Meltzer’s run comes to an end here, probably to a lot of people’s relief. They’re not really wrong to be happy to see him go, although I have for the most part enjoyed the series—he pushes a lot of the right geek buttons for me, and he certainly made use of the League’s history and villains in cool and unexpected ways. However, it’s more like he wrote a series bible and a two-hour pilot, as a ton of stuff is set up and subsequently left to be resolved by other people if and whenever they get around to it. IDENTITY CRISIS suffered from a bit of this, but he really kicks it into high gear here. Let’s see, there’s the Black Lightning as super-villain liason subplot, the Vixen’s screwed-up powers subplot, the Red Tornado as emotionless jerk subplot, the Red Arrow/Hawkgirl tryst subplot (which incorporates Red Tornado in a weird, unexplained way this issue), the Per Degaton/Ultra-Humanite thing from a few issues back, and all the Geo-Force nonsense (which finally becomes interesting in this issue, just as Meltzer is packing his bags and heading for the door). Ed Benes’ art, which I’m not all that into anyway, takes a turn for the shaky by this issue’s end, making the conclusion even more sloppy—Martian Manhunter and the current Aquaman sit around reminiscing about the League’s early days, and say that they’ll be there again if they’re needed. Huh? Is this Aquaman even the same guy who helped form the League? I’m pretty sure he’s not. Also, DC pulls the same crap they did with issue seven--there's two covers, by Alex Ross this time--that each make up one-half of a group shot of the team, so you have to buy both if you want the complete picture. What the hell happened to the idea of a gatefold cover? Or a wraparound cover? Oh, wait, there's a variant cover that's a single image on its own--oh, wait, it's by Michael Turner. Never mind.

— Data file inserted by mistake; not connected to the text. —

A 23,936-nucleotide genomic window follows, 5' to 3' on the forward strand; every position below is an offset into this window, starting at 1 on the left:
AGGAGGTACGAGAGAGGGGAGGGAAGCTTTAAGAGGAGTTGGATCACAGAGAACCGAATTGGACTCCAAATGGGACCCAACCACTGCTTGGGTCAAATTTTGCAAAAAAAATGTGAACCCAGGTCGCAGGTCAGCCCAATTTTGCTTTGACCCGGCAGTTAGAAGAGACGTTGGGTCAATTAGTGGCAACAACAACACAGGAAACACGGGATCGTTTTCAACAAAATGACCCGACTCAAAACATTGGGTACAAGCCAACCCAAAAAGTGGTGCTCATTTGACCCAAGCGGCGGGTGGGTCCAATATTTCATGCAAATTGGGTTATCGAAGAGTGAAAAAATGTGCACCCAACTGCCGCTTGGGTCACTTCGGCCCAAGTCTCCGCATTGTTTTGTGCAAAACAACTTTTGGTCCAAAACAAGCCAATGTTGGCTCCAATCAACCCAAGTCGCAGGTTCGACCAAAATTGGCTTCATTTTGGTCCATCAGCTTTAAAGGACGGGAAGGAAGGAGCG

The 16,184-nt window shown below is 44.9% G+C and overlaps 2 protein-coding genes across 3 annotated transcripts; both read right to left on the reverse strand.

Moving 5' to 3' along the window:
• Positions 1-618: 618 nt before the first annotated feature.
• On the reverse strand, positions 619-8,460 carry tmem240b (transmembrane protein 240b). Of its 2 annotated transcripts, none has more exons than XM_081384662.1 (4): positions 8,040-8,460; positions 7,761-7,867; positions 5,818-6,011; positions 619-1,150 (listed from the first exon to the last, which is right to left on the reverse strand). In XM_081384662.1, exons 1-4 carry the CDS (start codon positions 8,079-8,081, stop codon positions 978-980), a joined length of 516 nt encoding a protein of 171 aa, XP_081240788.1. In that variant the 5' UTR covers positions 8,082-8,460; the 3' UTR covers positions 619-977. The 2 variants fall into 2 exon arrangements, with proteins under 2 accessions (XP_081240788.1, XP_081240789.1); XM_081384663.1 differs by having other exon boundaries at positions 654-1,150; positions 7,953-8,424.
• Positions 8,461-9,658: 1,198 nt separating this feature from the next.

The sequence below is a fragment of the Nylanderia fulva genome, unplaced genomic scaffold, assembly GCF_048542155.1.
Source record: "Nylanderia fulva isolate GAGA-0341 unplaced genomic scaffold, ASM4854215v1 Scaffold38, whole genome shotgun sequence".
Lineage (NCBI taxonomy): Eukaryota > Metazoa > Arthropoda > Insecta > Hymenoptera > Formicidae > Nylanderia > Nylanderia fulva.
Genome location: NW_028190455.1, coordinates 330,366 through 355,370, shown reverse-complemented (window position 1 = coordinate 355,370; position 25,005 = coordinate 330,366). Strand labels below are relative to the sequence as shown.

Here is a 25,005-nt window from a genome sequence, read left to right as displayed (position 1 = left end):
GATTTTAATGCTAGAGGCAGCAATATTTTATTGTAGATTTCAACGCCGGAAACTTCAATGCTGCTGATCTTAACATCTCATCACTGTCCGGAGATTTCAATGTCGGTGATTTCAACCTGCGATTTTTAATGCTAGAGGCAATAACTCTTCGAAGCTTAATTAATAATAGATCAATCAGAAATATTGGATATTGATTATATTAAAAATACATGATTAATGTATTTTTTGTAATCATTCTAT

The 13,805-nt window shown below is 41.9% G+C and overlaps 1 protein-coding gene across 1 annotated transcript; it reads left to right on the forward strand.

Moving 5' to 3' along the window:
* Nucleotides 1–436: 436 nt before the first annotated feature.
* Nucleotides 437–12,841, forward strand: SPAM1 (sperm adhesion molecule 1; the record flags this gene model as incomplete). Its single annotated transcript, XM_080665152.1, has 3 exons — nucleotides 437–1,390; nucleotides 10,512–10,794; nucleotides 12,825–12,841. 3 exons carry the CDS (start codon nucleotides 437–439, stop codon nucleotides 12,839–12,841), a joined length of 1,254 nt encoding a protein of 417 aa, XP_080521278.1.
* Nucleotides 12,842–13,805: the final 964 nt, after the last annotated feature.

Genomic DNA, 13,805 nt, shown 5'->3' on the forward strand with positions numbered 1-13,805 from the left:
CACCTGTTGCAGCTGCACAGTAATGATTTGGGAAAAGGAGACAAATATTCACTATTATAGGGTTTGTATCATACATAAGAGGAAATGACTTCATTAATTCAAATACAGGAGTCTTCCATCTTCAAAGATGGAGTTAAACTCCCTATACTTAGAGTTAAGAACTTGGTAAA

From Glen Brunswick and Frank Espinosa (ROCKETO) comes this new Image mini about a Mafia hitwoman whose past catches up to her at a lousy time. Espinosa’s style stops just short of being an assault on the senses—it’s a flurry of wild brush strokes where you sometimes need to step back to see what you’re supposed to be looking at. This is a compliment, even though it might not sound like it. There isn’t much else to compare it to, unless you can imagine a collaboration between Scott Morse and Leroy Neiman. The story’s not bad either, kind of a cartoon LA FEMME NIKITA with the Mob instead of the CIA.